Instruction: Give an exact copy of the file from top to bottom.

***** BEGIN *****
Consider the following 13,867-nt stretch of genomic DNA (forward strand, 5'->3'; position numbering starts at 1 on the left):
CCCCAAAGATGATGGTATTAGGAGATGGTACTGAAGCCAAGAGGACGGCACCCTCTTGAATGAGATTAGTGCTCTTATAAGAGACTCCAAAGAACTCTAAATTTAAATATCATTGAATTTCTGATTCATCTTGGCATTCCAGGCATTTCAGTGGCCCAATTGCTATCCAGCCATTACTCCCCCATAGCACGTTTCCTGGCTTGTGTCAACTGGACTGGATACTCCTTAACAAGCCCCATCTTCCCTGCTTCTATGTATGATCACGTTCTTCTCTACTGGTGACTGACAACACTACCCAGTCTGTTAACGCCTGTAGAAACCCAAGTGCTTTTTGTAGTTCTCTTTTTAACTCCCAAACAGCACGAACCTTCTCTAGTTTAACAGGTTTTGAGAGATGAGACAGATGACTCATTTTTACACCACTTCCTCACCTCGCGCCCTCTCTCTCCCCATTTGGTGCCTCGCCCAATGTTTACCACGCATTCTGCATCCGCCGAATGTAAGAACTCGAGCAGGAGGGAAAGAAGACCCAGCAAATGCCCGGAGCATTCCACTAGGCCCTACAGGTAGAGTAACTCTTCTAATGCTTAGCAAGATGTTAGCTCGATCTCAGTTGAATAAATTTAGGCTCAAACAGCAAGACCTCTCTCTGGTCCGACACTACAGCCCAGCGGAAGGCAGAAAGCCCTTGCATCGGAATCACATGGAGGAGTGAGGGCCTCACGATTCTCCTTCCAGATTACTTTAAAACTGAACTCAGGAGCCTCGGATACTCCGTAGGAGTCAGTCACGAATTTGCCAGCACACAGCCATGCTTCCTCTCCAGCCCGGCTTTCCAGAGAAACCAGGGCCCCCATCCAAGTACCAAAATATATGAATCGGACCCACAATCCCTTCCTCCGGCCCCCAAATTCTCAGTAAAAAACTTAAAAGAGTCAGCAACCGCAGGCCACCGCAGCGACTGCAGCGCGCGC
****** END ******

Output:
Consider the following 13,867-nt stretch of genomic DNA (forward strand, 5'->3'; position numbering starts at 1 on the left):
CCCCAAAGATGATGGTATTAGGAGATGGTACTGAAGCCAAGAGGACGGCACCCTCTTGAATGAGATTAGTGCTCTTATAAGAGACTCCAAAGAACTCTAAATTTAAATATCATTGAATTTCTGATTCATCTTGGCATTCCAGGCATTTCAGTGGCCCAATTGCTATCCAGCCATTACTCCCCCATAGCACGTTTCCTGGCTTGTGTCAACTGGACTGGATACTCCTTAACAAGCCCCATCTTCCCTGCTTCTATGTATGATCACGTTCTTCTCTACTGGTGACTGACAACACTACCCAGTCTGTTAACGCCTGTAGAAACCCAAGTGCTTTTTGTAGTTCTCTTTTTAACTCCCAAACAGCACGAACCTTCTCTAGTTTAACAGGTTTTGAGAGATGAGACAGATGACTCATTTTTACACCACTTCCTCACCTCGCGCCCTCTCTCTCCCCATTTGGTGCCTCGCCCAATGTTTACCACGCATTCTGCATCCGCCGAATGTAAGAACTCGAGCAGGAGGGAAAGAAGACCCAGCAAATGCCCGGAGCATTCCACTAGGCCCTACAGGTAGAGTAACTCTTCTAATGCTTAGCAAGATGTTAGCTCGATCTCAGTTGAATAAATTTAGGCTCAAACAGCAAGACCTCTCTCTGGTCCGACACTACAGCCCAGCGGAAGGCAGAAAGCCCTTGCATCGGAATCACATGGAGGAGTGAGGGCCTCACGATTCTCCTTCCAGATTACTTTAAAACTGAACTCAGGAGCCTCGGATACTCCGTAGGAGTCAGTCACGAATTTGCCAGCACACAGCCATGCTTCCTCTCCAGCCCGGCTTTCCAGAGAAACCAGGGCCCCCATCCAAGTACCAAAATATATGAATCGGACCCACAATCCCTTCCTCCGGCCCCCAAATTCTCAGTAAAAAACTTAAAAGAGTCAGCAACCGCAGGCCACCGCAGCGACTGCAGCGCGCGC